NASA Spacecraft Arrives at Dwarf Planet Ceres This Week

Artist's concept of NASA's Dawn spacecraft approaching the dwarf planet Ceres ahead of a planned orbital arrive on the night of March 5, 2015.
Artist's concept of NASA's Dawn spacecraft approaching the dwarf planet Ceres ahead of a planned orbital arrive on the night of March 5, 2015. (Image credit: NASA/JPL-Caltech)

NASA's Dawn spacecraft will begin orbiting the mysterious dwarf planet Ceres this week, ending a deep-space chase that lasted 2 1/2 years.

Dawn is scheduled to reach Ceres — the largest body in the main asteroid belt between Mars and Jupiter — on Thursday night (March 5). The probe has been headed for Ceres since September 2012, when it departed Vesta, the asteroid belt's second-biggest denizen.

Dawn's Ceres arrival should be a relatively low-key affair, as far as big spaceflight moments go; the probe employs superefficient, low-thrust ion engines and is approaching the dwarf planet quite slowly. [Amazing Photos of Dwarf Planet Ceres]

"We've been using the ion propulsion system for a long time gradually to reshape Dawn's orbit around the sun so that it matches Ceres' orbit," said Dawn Mission Director and Chief Engineer Marc Rayman, who's based at NASA's Jet Propulsion Laboratory in Pasadena, California.

The principle involves "letting the spacecraft creep up on Ceres so that it gets close enough, and is traveling slowly enough relative to Ceres, that Ceres' gravity can gently take hold of it," Rayman told in late January.

There will thus be no nail-biting, make-or-break engine burns on Thursday night.

The $466 million Dawn mission launched in September 2007 to study Vesta and Ceres, which are 330 miles (530 kilometers) and 590 miles (950 km) wide, respectively. Dawn's observations of these planetary building blocks should shed light on the planet-formation process and the conditions prevalent during the solar system's early days, NASA officials have said.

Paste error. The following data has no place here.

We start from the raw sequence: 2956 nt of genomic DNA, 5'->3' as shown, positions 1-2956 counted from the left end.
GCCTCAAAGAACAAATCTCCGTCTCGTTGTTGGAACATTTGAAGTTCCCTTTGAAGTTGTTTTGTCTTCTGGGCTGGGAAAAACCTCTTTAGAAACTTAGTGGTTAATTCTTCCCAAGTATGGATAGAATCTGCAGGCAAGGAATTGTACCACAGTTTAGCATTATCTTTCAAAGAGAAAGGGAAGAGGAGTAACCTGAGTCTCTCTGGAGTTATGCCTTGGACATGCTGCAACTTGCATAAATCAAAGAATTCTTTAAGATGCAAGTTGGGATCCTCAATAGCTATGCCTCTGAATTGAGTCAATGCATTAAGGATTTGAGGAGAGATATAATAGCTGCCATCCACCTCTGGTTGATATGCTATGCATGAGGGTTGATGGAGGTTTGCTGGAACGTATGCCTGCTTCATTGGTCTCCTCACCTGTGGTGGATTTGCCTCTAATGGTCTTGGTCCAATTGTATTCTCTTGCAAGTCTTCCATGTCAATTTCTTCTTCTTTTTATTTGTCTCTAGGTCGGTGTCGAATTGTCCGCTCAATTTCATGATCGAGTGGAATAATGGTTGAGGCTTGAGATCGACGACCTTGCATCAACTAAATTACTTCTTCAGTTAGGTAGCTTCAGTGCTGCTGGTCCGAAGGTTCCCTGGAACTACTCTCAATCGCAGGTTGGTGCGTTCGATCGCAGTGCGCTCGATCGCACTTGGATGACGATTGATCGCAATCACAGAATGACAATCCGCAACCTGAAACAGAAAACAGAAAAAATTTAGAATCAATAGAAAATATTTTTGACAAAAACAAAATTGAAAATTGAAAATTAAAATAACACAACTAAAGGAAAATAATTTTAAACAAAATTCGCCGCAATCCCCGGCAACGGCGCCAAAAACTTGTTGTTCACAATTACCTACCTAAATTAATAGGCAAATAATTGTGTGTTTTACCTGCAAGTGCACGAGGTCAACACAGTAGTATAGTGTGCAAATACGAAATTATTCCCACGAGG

Dawn orbited Vesta from July 2011 through September 2012. If all goes according to plan, on Thursday night, the probe will become the first spacecraft ever to orbit two celestial objects beyond the Earth-moon system.

Dawn will then spend about six weeks spiraling down to its first science orbit, which the probe will reach on April 23. Observations of Ceres will begin in earnest at that point and continue through June 30, 2016, when the mission is slated to end.

Ceres is a little-known object that Italian astronomer Giuseppe Piazzi discovered in 1801. It's the only dwarf planet in the asteroid belt, and it contains about 30 percent of the belt's total mass.

Ceres is thought to possess a great deal of water, mostly in the form of subsurface ice. Some scientists think the dwarf planet may even harbor lakes or oceans of liquid water beneath its surface, raising the possibility that Ceres might be capable of supporting life as we know it.

Dawn is not equipped to search for signs of life. But the probe will give researchers their first up-close looks at Ceres, bringing the intriguing world into much clearer focus.

That's already happening, in fact: Recent Dawn photos have revealed new information about Ceres' mysterious bright spots, which mission team members plan to investigate further from orbit.

"We already knew from the Hubble Space Telescope that there were bright regions on Ceres. However, those images of the bright spots, taken more than 180 million miles away, appear to be large," Dawn principal investigator Chris Russell of UCLA said in a statement Friday (Feb. 27).

"As Dawn has come closer to Ceres, the bright spots have become brighter and smaller. Indeed, they are much brighter than the surrounding landscape and still unresolved in our images," Russell added. "The point of origin must be very small."

The bright spots are thus apparently produced by a phenomenon that works on a much smaller scale than that of Ceres' many craters.

"And since I don't have a clue what this is, I am puzzled," Russell said.

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Mike Wall
Senior Space Writer

Michael Wall is a Senior Space Writer with and joined the team in 2010. He primarily covers exoplanets, spaceflight and military space, but has been known to dabble in the space art beat. His book about the search for alien life, "Out There," was published on Nov. 13, 2018. Before becoming a science writer, Michael worked as a herpetologist and wildlife biologist. He has a Ph.D. in evolutionary biology from the University of Sydney, Australia, a bachelor's degree from the University of Arizona, and a graduate certificate in science writing from the University of California, Santa Cruz. To find out what his latest project is, you can follow Michael on Twitter.